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Can we resist the age of the algorithm?


By Ross Douthat


I have few stronger opinions about movie characters than my view that Miranda Priestly, the demanding fashion magazine boss in “The Devil Wears Prada,” is actually the hero of the movie — not an uncomplicated heroine, certainly not a nice person, but a figure to be celebrated nonetheless: a demanding, uncompromising aesthete whose decisions ripple through the wider culture, whose idiosyncratic taste can affect the palette of the world.


In one of the movie’s famous set pieces, Miranda explains how her assistant’s cheap blue — sorry, cerulean — sweater is actually “a sweater that was selected for you by the people in this room,” the bargain basement endpoint of a complex aesthetic-commercial process that starts with a single brilliant idea.


I’m no fashionista (to put it mildly), but I still love that scene. So I was struck by Amanda Mull’s recent essay for The Atlantic suggesting its fundamental obsolescence. The Miranda Priestlys don’t rule fashion anymore, Mull argues. The algorithm does.


Her essay starts with a seeming paradox: At a time when we “have more consumer choice than ever, at least going by the sheer volume of available products,” she writes, “much of the clothing that ends up in stores looks uncannily the same.” The explanation, she suggests, is that fashion is increasingly separated from “the ideas and creative instincts of individuals” and directed instead by a combination of cheaper production models and forecasting systems that takes “the guesswork out of trends.” The production churns out fashions; the algorithm doubles down on whatever sells the fastest.


Predictably, “when enough brands and retailers begin using these inventory tactics and trend-prediction methods, the results homogenize over time.” Everything is popular, but nothing is the thing you didn’t know you wanted. And even outfits that look superficially novel are usually repurposings — “gussied up with new details” but the same dress underneath.


This algorithmic repetition isn’t just a fashion trend; it’s the prevailing spirit across multiple cultural domains. What Mull observes about clothes, critic Ted Gioia has been analyzing in music, where the Spotify era delivers what’s already tested and popular, while the opportunities for new artists diminish. Instead of entering a process of discovery, the online music browser is constantly borne backward — and not into some consciousness-expanding communion with classical music history but just back to Bruce Springsteen, Paul Simon, David Bowie, an endless boomer-era loop.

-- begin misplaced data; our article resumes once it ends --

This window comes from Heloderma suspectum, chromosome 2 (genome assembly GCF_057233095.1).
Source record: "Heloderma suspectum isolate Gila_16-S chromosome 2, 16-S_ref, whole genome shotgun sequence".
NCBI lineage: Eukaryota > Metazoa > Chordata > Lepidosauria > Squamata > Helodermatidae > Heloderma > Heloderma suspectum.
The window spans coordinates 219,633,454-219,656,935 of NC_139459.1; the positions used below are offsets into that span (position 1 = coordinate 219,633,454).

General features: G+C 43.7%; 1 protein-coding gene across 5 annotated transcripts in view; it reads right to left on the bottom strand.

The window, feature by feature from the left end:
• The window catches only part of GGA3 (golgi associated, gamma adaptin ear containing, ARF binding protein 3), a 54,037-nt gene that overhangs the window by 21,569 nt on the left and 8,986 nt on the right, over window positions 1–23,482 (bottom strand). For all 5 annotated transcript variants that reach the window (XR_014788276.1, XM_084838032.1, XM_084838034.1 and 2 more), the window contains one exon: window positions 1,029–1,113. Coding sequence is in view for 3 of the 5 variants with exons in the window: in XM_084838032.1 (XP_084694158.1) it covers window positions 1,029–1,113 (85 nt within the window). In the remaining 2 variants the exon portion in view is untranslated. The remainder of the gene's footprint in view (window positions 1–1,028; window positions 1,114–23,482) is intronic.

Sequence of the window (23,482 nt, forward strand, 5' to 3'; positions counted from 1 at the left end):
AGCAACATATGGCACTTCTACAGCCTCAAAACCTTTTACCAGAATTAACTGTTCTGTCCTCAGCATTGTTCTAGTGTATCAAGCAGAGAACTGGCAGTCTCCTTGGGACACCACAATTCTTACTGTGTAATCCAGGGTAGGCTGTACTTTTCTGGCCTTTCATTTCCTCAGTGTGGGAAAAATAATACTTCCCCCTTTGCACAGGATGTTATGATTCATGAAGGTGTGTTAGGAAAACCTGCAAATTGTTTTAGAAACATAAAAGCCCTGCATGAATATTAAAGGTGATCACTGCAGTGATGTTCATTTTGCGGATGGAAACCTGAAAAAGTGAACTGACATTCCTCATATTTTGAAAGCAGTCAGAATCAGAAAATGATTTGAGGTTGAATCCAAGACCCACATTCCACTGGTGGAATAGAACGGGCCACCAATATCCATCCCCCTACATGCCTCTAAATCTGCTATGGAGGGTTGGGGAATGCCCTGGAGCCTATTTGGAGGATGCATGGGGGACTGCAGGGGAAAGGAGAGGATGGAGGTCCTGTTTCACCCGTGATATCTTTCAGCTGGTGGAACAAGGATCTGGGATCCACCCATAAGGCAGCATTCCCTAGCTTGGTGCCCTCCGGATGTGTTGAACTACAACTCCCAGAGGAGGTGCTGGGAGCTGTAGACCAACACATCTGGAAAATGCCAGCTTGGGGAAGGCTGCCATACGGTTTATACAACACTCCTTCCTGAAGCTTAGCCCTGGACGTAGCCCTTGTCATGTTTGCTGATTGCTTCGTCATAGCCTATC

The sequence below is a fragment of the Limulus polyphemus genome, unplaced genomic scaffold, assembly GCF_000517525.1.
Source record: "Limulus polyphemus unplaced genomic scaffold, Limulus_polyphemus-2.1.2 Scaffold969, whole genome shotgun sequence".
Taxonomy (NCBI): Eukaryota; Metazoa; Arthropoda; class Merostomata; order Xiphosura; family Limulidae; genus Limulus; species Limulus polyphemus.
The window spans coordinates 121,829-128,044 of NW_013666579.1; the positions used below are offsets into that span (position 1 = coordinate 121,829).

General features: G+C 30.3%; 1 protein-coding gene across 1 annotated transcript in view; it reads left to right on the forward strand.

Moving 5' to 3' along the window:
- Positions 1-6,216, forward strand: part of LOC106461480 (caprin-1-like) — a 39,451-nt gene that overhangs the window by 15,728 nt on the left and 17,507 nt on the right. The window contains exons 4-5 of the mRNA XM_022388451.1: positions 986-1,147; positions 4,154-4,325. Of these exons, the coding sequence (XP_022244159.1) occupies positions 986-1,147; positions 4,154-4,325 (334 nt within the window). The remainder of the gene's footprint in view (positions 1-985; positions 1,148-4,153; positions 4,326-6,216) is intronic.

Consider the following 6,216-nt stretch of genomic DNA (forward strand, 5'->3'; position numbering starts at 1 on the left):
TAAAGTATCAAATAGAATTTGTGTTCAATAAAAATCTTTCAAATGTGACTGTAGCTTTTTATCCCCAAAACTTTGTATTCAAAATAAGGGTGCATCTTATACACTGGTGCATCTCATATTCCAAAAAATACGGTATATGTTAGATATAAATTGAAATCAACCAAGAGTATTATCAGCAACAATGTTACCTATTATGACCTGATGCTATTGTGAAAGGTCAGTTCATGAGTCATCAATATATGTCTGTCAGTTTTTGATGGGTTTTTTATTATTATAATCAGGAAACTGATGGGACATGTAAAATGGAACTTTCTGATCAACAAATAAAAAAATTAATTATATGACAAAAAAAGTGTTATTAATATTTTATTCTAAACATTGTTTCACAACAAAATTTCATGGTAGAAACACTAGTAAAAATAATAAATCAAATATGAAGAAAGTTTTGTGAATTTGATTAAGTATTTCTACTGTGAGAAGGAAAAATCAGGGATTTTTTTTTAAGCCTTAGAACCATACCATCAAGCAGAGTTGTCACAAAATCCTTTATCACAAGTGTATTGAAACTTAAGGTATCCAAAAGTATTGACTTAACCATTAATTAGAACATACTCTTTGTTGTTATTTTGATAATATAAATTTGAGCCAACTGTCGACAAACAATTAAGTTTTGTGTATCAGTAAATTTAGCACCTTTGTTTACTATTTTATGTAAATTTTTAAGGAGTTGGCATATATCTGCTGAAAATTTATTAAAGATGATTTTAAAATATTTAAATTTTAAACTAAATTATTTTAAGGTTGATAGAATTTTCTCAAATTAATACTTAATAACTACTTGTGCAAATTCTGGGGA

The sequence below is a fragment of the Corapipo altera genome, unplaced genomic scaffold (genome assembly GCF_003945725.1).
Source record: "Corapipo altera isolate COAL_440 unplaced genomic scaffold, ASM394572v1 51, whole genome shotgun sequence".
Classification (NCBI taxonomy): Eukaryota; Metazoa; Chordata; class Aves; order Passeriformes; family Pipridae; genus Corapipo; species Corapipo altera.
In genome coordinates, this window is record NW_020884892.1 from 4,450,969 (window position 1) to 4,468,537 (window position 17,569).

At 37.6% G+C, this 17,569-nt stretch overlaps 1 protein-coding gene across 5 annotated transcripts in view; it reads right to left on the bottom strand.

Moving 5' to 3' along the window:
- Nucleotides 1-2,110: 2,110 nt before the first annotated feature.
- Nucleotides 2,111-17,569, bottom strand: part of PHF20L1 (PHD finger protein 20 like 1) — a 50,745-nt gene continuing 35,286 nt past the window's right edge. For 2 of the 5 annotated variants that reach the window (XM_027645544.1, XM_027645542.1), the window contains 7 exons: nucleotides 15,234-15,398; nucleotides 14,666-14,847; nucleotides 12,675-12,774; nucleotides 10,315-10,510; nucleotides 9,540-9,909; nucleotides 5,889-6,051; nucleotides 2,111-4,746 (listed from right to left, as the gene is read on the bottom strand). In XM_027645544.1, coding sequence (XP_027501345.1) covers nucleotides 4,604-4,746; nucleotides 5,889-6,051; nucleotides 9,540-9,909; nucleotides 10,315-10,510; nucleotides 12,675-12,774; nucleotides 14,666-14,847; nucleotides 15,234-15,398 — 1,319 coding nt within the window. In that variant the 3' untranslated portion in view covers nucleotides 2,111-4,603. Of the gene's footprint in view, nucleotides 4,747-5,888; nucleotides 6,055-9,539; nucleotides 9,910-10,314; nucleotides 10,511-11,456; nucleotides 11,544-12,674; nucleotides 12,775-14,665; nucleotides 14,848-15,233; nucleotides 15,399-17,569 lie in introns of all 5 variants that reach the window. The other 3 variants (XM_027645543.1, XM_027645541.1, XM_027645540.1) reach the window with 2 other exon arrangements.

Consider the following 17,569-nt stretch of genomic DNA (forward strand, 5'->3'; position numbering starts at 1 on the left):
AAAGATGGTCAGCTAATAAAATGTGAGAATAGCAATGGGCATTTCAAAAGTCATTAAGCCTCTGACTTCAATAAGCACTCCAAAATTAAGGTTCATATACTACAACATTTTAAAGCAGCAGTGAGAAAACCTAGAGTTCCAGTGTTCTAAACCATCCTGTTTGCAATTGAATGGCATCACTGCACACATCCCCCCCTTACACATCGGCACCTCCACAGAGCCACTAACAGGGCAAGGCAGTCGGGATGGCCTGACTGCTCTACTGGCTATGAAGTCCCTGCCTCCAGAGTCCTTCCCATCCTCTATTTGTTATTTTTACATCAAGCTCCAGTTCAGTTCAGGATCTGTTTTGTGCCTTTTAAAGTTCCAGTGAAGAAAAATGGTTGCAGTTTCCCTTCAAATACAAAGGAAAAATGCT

According to recent market research, Gioia observes, “the new music market is actually shrinking,” even as “the largest investments in music are the acquisition of old publishing catalogs, while almost nothing is spent developing new artists.” And this tracks with developments in film and television as well — the rule of superheroes, the box office dominance of aging movie stars and the feel of a certain kind of streaming television, usually on Netflix, that seems to have been scripted by an AI in imitation of 16 other hits.


But I don’t want to blame these patterns on technology alone. People can choose to be ruled by algorithmic thinking without running a literal program to figure out what’s popular. And the fact that we have a specific form of technology that makes it easier to squash risk and creativity is hard to separate from wider trends toward sclerosis, repetition, what I spent an entire book calling decadence.


Consider a couple of recent controversies in medicine and medical research, fields distant from Miranda Priestly’s world. First, there was the revelation that billions of dollars and years of Alzheimer’s research were based on papers that appear to include significant fabrications. If it pans out, this is a remarkable example of the medical establishment marching into an incredibly expensive blind alley, without skeptics getting a full hearing for about a decade and a half.


Second, there’s the continuing discussion, pegged to a pair of studies that came out this spring and summer, about how and whether the most commonly prescribed antidepressants actually work. Some of the new research has been overread by psychiatry’s critics; the assumptions that depression has important chemical components and that antidepressants help people, especially people with severe depression, have not suddenly been overturned. But both papers add to the strong suspicion that these drugs are oversold and overprescribed — that we’ve made them a default response to late-modern misery based more on hopeful groupthink than on certain evidence.


Possible fraud and possible overprescription are different kinds of problems, but they both illustrate how bad cultural and institutional incentives can deaden creativity as surely as Netflix’s algorithms. A flood of research dollars and prescriptions going in the wrong direction, because everyone wants to imitate everyone else, is the scientific equivalent of everybody making the same dress because that seems to be what the consumer wants — no literal algorithm at work, just a hive mind in which a dissenting voice struggles to be heard.


This kind of system isn’t impermeable to innovation or critique; otherwise, scientific fraud would never be found out, and Netflix wouldn’t have recently lost nearly 1 million subscribers.


But resisting the rule of the algorithm takes energy and creativity and courage, and the risk for our culture is that our technological skill and our cultural exhaustion are working together, defending decadence and closing off escape.

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